The move to outpatient care
The new Rockingham hospital is 630,000 square feet, a big project by any standard. But a pair of new Bon Secours projects reflect the growing move toward outpatient care, in smaller buildings that fit more easily into mixed-use commercial projects.
In Chesterfield County the Bon Secours St. Francis Watkins Centre facility is being built in the midst of the Watkins Centre project, a 625-acre mixed-use development at the intersection of Midlothian Turnpike and state Route 288.
The first two buildings of the St. Francis project, totaling 100,000 square feet, are under construction now. One building, scheduled to open in early November, will be a freestanding emergency department with 16 bays, along with a diagnostic imaging center, a lab and a breast center. The second building is a professional office building with space for Bon Secours physicians and independent doctors.
The office building is just 4.5 miles from the Bon Secours’ 6-year-old St. Francis Medical Center. If needed, patients can be admitted directly to the hospital, says Kevin Barr, CEO of Bon Secours HealthSource in Richmond. “Health care is moving to an outpatient setting,” he says. “Freestanding EDs are not unusual anymore.” There is room at the Watkins Centre site for a third building of 100,000 square feet, Barr says, and it will be constructed when there is market demand.
While Bon Secours completes the Watkins Centre project, it has new plans for its Harbour View Health Center in Suffolk, which opened about five years ago. The health center has 165,000 square feet of office space, a 17-bay freestanding emergency department, an imaging center, plus an outpatient surgery center and other services.
Bon Secours is seeking permission from the state to build a cancer center there, too, Barr says. (The proposal recently received preliminary approval.) The Harbour View center operates as a department of the Bon Secours Maryview Medical Center in Portsmouth. It’s located just west of the intersection of Interstate 664 and U.S. 17. Like the Watkins Centre, the Harbour View center is in an area of rapid development, with new housing, grocery stores and some restaurants being built in the past 18 months, Barr says, “which shows how vibrant and growth-oriented the area is.”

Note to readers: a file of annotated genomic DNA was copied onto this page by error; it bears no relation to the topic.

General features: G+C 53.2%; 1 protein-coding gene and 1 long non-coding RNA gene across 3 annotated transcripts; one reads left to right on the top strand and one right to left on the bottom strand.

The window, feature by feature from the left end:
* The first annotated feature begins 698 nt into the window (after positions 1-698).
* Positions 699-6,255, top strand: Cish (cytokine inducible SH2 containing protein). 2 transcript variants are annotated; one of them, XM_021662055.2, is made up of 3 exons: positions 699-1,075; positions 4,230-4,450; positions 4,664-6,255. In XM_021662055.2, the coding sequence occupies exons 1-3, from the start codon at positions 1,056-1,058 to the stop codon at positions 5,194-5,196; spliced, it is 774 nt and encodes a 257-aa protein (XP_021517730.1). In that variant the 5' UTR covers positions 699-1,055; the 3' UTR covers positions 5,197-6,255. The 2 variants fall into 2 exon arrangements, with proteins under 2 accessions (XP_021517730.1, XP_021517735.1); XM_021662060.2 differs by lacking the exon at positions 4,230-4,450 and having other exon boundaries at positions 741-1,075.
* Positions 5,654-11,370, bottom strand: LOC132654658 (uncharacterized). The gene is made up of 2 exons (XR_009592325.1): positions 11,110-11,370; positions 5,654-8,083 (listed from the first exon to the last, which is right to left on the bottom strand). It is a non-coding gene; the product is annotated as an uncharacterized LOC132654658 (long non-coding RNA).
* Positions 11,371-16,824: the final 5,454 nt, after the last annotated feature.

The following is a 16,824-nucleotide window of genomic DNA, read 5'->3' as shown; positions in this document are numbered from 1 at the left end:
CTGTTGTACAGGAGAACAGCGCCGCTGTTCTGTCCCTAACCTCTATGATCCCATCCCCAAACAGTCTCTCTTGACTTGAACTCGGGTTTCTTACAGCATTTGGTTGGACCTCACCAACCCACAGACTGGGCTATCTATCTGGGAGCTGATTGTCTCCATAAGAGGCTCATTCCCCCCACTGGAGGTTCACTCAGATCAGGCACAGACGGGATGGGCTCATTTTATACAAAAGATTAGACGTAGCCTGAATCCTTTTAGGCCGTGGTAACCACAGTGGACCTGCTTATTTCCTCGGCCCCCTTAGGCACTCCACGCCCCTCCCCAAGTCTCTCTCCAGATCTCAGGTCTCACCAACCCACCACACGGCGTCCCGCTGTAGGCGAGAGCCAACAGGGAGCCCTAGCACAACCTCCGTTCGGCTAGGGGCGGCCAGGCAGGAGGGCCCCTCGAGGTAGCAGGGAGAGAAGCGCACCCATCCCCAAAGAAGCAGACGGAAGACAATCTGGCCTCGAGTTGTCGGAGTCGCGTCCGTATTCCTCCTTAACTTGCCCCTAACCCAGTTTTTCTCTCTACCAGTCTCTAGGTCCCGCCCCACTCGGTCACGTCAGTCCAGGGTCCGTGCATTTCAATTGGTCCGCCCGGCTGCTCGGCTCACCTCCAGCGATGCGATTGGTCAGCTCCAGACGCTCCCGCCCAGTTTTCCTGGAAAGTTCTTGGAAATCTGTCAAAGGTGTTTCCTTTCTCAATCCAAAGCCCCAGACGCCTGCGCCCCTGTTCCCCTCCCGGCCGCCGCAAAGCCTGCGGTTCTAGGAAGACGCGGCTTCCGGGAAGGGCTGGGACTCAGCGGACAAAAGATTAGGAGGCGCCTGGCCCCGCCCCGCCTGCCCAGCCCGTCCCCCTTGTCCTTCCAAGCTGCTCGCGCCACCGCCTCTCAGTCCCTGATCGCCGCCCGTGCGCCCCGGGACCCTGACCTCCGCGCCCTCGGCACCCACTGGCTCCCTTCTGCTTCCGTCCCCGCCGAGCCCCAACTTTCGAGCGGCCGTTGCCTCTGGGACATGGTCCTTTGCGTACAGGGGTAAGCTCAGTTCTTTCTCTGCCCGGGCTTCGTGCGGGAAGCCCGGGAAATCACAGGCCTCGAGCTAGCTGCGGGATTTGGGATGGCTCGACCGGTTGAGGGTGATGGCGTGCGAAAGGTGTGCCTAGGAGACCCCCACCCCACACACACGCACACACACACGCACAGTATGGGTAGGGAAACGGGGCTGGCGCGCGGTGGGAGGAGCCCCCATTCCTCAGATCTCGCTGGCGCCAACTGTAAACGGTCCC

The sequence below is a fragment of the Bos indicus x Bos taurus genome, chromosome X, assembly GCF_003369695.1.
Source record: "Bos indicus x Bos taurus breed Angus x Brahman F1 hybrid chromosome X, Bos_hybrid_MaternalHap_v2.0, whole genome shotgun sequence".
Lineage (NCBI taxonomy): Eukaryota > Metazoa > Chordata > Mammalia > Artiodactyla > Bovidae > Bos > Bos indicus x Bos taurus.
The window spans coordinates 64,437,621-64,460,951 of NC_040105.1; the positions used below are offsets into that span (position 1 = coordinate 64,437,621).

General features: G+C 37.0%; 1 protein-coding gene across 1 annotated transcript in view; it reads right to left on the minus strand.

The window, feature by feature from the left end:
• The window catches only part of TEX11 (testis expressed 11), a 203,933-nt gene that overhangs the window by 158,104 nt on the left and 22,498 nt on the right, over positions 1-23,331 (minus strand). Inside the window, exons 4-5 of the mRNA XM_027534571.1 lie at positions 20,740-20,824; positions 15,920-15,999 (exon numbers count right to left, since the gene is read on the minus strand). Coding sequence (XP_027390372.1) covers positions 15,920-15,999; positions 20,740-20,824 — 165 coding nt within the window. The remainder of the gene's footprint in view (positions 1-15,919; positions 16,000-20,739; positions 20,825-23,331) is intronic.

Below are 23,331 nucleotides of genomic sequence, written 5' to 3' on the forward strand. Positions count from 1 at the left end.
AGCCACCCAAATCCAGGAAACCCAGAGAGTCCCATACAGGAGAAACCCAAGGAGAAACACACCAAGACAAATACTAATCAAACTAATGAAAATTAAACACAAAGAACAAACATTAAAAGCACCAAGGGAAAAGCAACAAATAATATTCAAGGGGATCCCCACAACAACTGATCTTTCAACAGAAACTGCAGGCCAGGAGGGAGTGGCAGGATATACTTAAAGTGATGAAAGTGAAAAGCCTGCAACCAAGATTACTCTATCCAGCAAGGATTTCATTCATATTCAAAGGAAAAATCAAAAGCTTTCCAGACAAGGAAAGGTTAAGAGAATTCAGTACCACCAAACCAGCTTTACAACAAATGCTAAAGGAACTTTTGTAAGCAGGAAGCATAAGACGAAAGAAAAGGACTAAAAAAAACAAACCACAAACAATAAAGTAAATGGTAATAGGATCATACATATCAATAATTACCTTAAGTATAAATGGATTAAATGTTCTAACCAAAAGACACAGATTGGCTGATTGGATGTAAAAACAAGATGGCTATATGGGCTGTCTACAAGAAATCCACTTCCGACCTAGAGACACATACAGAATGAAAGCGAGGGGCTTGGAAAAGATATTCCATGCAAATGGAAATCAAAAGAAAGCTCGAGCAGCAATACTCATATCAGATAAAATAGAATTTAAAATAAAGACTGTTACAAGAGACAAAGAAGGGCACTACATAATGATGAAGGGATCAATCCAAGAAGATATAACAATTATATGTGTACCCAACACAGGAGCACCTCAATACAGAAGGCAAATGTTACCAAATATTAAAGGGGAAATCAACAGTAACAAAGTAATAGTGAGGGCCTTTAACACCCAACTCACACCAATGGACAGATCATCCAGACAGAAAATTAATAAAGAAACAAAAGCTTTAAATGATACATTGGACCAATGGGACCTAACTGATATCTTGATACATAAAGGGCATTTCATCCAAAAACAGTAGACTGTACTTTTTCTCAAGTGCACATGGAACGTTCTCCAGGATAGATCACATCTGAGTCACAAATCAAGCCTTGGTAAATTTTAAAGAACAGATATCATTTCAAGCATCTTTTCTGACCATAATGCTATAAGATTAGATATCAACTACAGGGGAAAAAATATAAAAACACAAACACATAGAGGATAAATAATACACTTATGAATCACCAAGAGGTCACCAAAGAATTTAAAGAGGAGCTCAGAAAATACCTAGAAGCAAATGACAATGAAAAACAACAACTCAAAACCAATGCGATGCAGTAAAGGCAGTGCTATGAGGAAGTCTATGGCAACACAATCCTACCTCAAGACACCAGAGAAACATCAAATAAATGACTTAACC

But even a region with a lot of growth potential doesn’t guarantee success. In the Fredericksburg region, for example, Mary Washington Healthcare’s 100-bed Stafford Hospital, which opened in early 2009 north of the city in Stafford County, had operating losses in 2009 and 2010. And it has been slow to attract physician offices. The new hospital’s three-story Stafford Medical Pavilion building has some vacancies on every floor, and so far there’s been no additional development around it.
The Stafford hospital and the Mary Washington Hospital appear to have lost ground in the past two years, partly because of the recession and competition from the new Spotsylvania Regional Medical Center in Spotsylvania County. In September, Moody’s Investor Service downgraded Mary Washington Healthcare’s bond rating, citing the losses in revenue and admissions. Still, the rating agency noted, Mary Washington dominates the inpatient market, with a 69 percent share, and the Stafford hospital is in a good location in one of the wealthiest and fastest-growing counties in the nation.
The Moody’s downgrade, from A3 to Baa1, might not matter to Mary Washington Healthcare, which says it doesn’t have any plans to expand. The opening of a cancer center on its Fredericksburg campus took up one of the last open sites there, says company spokeswoman Deborah Morris. “That’s it for a very long time,” she says.
For the localities that host the new health centers, what matters now is getting the most out of what’s already been built. When VHHA’s new figures for 2010 come out, total spending will likely show some effect from the recession, but it’s money that still would be a welcome cure for an ailing economy.